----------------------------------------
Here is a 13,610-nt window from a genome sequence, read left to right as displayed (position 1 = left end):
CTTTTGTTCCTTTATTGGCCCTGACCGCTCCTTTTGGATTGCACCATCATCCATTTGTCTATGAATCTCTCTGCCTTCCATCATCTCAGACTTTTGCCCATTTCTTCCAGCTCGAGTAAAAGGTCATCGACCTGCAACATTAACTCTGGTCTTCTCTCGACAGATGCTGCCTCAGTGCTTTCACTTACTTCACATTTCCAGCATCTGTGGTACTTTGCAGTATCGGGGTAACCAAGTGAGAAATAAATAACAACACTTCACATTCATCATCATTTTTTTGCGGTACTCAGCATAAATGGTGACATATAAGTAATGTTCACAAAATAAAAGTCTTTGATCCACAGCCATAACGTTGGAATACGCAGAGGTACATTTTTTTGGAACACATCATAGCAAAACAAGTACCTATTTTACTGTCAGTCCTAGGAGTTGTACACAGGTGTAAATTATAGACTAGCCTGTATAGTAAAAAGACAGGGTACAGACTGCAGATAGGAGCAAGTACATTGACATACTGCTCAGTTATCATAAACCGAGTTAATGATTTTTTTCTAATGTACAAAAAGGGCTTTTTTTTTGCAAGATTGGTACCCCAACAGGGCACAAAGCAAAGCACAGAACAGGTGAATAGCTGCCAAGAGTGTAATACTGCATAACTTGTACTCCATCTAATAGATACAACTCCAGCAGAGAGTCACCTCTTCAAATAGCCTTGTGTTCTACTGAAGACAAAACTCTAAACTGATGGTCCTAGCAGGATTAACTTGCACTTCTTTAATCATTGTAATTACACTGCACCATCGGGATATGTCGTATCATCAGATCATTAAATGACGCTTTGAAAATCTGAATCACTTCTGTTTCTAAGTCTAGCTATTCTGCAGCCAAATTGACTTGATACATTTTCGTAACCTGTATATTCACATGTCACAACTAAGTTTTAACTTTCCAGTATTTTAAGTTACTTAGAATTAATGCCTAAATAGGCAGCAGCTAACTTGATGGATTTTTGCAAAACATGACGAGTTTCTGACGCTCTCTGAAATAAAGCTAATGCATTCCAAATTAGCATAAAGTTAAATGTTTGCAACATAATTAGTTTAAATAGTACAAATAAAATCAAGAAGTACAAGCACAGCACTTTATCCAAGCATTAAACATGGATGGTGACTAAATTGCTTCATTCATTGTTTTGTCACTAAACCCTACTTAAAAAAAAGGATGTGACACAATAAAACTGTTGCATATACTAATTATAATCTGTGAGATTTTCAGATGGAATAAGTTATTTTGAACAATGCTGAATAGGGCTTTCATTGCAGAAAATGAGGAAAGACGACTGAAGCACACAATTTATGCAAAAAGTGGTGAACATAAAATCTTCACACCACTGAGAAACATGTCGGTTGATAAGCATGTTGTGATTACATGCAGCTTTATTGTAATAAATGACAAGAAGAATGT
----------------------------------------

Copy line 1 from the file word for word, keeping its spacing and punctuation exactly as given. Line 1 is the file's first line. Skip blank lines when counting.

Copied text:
Here is a 13,610-nt window from a genome sequence, read left to right as displayed (position 1 = left end):